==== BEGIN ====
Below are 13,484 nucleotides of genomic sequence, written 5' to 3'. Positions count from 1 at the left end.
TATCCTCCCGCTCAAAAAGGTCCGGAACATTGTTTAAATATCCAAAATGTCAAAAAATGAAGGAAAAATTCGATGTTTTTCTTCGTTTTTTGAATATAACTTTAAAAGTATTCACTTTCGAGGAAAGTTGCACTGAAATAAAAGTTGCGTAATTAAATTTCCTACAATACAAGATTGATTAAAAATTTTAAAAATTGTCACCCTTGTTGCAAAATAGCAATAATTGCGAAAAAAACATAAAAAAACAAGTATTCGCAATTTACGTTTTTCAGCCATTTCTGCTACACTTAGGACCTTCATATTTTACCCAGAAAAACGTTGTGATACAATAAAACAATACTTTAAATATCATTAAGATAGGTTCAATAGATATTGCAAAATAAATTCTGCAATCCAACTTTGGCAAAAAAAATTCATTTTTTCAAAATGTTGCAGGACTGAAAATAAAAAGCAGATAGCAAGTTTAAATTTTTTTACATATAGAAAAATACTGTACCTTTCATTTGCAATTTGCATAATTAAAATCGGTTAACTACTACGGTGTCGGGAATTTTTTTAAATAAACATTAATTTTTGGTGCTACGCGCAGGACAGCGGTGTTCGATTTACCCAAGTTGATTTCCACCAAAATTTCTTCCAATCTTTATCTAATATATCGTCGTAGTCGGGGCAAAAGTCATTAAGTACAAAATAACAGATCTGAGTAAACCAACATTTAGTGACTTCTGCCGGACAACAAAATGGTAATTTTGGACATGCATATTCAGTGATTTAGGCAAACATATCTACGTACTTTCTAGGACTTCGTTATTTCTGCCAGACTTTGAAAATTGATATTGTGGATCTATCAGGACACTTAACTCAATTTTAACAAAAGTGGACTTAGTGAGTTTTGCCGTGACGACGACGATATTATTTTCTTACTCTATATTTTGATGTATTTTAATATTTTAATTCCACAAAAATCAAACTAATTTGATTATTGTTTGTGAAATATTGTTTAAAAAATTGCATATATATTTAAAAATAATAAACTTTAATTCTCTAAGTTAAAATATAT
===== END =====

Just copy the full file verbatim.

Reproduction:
Below are 13,484 nucleotides of genomic sequence, written 5' to 3'. Positions count from 1 at the left end.
TATCCTCCCGCTCAAAAAGGTCCGGAACATTGTTTAAATATCCAAAATGTCAAAAAATGAAGGAAAAATTCGATGTTTTTCTTCGTTTTTTGAATATAACTTTAAAAGTATTCACTTTCGAGGAAAGTTGCACTGAAATAAAAGTTGCGTAATTAAATTTCCTACAATACAAGATTGATTAAAAATTTTAAAAATTGTCACCCTTGTTGCAAAATAGCAATAATTGCGAAAAAAACATAAAAAAACAAGTATTCGCAATTTACGTTTTTCAGCCATTTCTGCTACACTTAGGACCTTCATATTTTACCCAGAAAAACGTTGTGATACAATAAAACAATACTTTAAATATCATTAAGATAGGTTCAATAGATATTGCAAAATAAATTCTGCAATCCAACTTTGGCAAAAAAAATTCATTTTTTCAAAATGTTGCAGGACTGAAAATAAAAAGCAGATAGCAAGTTTAAATTTTTTTACATATAGAAAAATACTGTACCTTTCATTTGCAATTTGCATAATTAAAATCGGTTAACTACTACGGTGTCGGGAATTTTTTTAAATAAACATTAATTTTTGGTGCTACGCGCAGGACAGCGGTGTTCGATTTACCCAAGTTGATTTCCACCAAAATTTCTTCCAATCTTTATCTAATATATCGTCGTAGTCGGGGCAAAAGTCATTAAGTACAAAATAACAGATCTGAGTAAACCAACATTTAGTGACTTCTGCCGGACAACAAAATGGTAATTTTGGACATGCATATTCAGTGATTTAGGCAAACATATCTACGTACTTTCTAGGACTTCGTTATTTCTGCCAGACTTTGAAAATTGATATTGTGGATCTATCAGGACACTTAACTCAATTTTAACAAAAGTGGACTTAGTGAGTTTTGCCGTGACGACGACGATATTATTTTCTTACTCTATATTTTGATGTATTTTAATATTTTAATTCCACAAAAATCAAACTAATTTGATTATTGTTTGTGAAATATTGTTTAAAAAATTGCATATATATTTAAAAATAATAAACTTTAATTCTCTAAGTTAAAATATAT